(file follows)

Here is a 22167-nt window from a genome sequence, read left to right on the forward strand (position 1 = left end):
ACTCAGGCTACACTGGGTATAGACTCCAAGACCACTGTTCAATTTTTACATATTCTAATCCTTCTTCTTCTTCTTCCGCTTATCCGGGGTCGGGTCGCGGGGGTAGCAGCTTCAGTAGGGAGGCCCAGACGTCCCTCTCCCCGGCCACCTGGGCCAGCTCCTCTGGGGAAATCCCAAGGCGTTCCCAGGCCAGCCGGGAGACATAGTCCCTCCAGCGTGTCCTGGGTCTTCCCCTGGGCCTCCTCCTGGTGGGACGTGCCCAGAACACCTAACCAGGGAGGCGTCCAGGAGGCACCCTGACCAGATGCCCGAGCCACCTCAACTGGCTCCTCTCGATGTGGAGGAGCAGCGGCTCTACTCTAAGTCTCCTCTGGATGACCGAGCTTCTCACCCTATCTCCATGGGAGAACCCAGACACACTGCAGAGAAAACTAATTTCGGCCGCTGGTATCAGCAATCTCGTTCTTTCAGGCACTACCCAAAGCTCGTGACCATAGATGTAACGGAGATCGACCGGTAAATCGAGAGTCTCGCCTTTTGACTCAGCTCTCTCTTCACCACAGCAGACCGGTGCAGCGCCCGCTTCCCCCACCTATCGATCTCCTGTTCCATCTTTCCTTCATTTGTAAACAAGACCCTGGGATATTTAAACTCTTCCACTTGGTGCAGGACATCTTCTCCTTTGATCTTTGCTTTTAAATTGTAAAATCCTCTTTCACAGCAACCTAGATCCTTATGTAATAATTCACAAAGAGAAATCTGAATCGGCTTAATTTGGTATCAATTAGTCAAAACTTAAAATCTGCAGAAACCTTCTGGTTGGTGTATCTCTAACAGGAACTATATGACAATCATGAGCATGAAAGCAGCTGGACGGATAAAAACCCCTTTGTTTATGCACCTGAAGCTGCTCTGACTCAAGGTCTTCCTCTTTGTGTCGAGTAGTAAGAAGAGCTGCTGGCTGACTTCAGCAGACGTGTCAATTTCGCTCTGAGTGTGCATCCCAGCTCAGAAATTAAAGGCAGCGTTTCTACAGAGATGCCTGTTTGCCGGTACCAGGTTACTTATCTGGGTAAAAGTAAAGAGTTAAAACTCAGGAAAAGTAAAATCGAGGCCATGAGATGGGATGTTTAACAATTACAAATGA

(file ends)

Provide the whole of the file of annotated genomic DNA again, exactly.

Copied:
Here is a 22167-nt window from a genome sequence, read left to right on the forward strand (position 1 = left end):
ACTCAGGCTACACTGGGTATAGACTCCAAGACCACTGTTCAATTTTTACATATTCTAATCCTTCTTCTTCTTCTTCCGCTTATCCGGGGTCGGGTCGCGGGGGTAGCAGCTTCAGTAGGGAGGCCCAGACGTCCCTCTCCCCGGCCACCTGGGCCAGCTCCTCTGGGGAAATCCCAAGGCGTTCCCAGGCCAGCCGGGAGACATAGTCCCTCCAGCGTGTCCTGGGTCTTCCCCTGGGCCTCCTCCTGGTGGGACGTGCCCAGAACACCTAACCAGGGAGGCGTCCAGGAGGCACCCTGACCAGATGCCCGAGCCACCTCAACTGGCTCCTCTCGATGTGGAGGAGCAGCGGCTCTACTCTAAGTCTCCTCTGGATGACCGAGCTTCTCACCCTATCTCCATGGGAGAACCCAGACACACTGCAGAGAAAACTAATTTCGGCCGCTGGTATCAGCAATCTCGTTCTTTCAGGCACTACCCAAAGCTCGTGACCATAGATGTAACGGAGATCGACCGGTAAATCGAGAGTCTCGCCTTTTGACTCAGCTCTCTCTTCACCACAGCAGACCGGTGCAGCGCCCGCTTCCCCCACCTATCGATCTCCTGTTCCATCTTTCCTTCATTTGTAAACAAGACCCTGGGATATTTAAACTCTTCCACTTGGTGCAGGACATCTTCTCCTTTGATCTTTGCTTTTAAATTGTAAAATCCTCTTTCACAGCAACCTAGATCCTTATGTAATAATTCACAAAGAGAAATCTGAATCGGCTTAATTTGGTATCAATTAGTCAAAACTTAAAATCTGCAGAAACCTTCTGGTTGGTGTATCTCTAACAGGAACTATATGACAATCATGAGCATGAAAGCAGCTGGACGGATAAAAACCCCTTTGTTTATGCACCTGAAGCTGCTCTGACTCAAGGTCTTCCTCTTTGTGTCGAGTAGTAAGAAGAGCTGCTGGCTGACTTCAGCAGACGTGTCAATTTCGCTCTGAGTGTGCATCCCAGCTCAGAAATTAAAGGCAGCGTTTCTACAGAGATGCCTGTTTGCCGGTACCAGGTTACTTATCTGGGTAAAAGTAAAGAGTTAAAACTCAGGAAAAGTAAAATCGAGGCCATGAGATGGGATGTTTAACAATTACAAATGA